Thursday, January 24, 2013

Book Review: THE HOUSE OF THE SCORPION by Nancy Farmer

5 out of 5 hearts

This is one of the most creative stories I have read in a while.  I wonder, how did Farmer came up with the idea?  The best way for me to describe it in one sentence is that it is a science fiction-ish Mexican soap opera.  It has the sci-fi aspects, drama, love & hate, good & evil, & turning points that will have you on an edge.

Let me start with the back story.  Mateo Alacran (Matthew Scorpion in English) is an evil and powerful drug lord that rules over the country Opium, which is in between the US and Mexico border.  Drug trafficking had become such a problem, that Mateo (AKA "El Patron", which is The Boss in English) builds a partnership with the USA and Atzlan (current day Mexico) to attain the land at the border with the promise of keeping illegals out of both countries.  This led to the establishment of the country Opium, which excels in the grown and exportation of opium.

El Patron has lived 8 lives; he is almost 140 years old.  He has prolonged his life by harvesting his clones for their organs.  If one of his organs fails, he acquires the organ of one of his clones.  Due to international law restrictions, the brains of clones are purposely damaged upon birth because clones are classified as livestock, just like cattle and horses.  In one instance, the brain of one clone is spared and awards the clone the opportunity to grow up to be a healthy boy.  This clone's name is Matt.

Matt is the clone of Mateo Alacran , and this book focuses on his journey to self acceptance.  From the beginning of his life to the age of 6, Matt lives in seclusion in a little cottage nestled among the poppy fields of opium plants; he never leaves the house in daylight.  He is cared for by Celia, one of El Patron's housemaids, and she loves him like her own son.  Some children from El Patron's mansion discover Matt one day and he gets injured, forcing the children to take Matt into the mansion.  At that point, Matt discovers that he is a clone and is treated like an animal.  However, once El Patron finds out about this treatment, he forces all in the mansion to treat Matt with respect and takes him under his wing, even providing Matt with his personal bodyguard, Tim Lin.  Despite living a materialistically comfortable life, Matt finds it difficult to accept his humanity as everyone else around him is revolted by his existence.  He is astounded when he meets the few people that love him and treat him with kindness.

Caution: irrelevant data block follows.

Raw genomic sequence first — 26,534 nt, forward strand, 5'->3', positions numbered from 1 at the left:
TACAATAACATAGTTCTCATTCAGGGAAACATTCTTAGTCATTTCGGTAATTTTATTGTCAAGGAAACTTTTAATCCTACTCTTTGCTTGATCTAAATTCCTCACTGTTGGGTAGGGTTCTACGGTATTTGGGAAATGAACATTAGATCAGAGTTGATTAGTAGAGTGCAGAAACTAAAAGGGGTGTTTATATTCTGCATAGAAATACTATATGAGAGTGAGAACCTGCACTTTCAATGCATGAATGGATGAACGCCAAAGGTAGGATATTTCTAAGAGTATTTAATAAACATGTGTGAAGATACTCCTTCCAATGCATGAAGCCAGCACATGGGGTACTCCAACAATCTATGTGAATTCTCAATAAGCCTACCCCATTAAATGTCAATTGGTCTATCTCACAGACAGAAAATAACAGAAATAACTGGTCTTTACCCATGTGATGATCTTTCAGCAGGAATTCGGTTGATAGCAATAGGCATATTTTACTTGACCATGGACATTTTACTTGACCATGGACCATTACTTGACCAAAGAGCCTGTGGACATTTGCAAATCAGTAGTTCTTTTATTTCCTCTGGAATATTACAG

The day finally comes.  Matt is 14.  Subconsciously, he knew the day could come, but he loved El Patron for treating him like a human child and refused to believe it.  Memories flash back and he untangles secret messages that were told to him, containing clues that this day would come.  El Patron's heart is failing and it is time Matt's existence is put to work.  However love spurts courage and turns a new page in Matt's future.  Matt is put to the ultimate test of survival, relying only his memories of Celia and Tim Lin, whether it is about edible plants of the desert or a motivational comment.  Ironically, being a clone has its perks.  Ultimately, everything has an end - the fight, the journey, the lives, the evil, the rejection.

Okay, so that's a lengthy summary.  But a lot happens in its 380 pages.  This is page turner.  It is one of those books that you know what is going to happen at the end, but you have no idea how.  And when those "hows" are presented, you are left gasping because you didn't NOT see that coming.  Believe me.  This is an award winning book and you need to find out why.


"No one can tell the difference between a clone and a human.  That's because there isn't any difference.  The idea of clones being inferior is a filthy lie." - Nancy Farmer, The House of the Scorpion

The House of the Scorpion by Nancy Farmer

Paperback, Alternate Cover Edition for ISBN 0689852231, 380 pages
Published by Simon Pulse (first published January 1st 2002)
Edition language:  English

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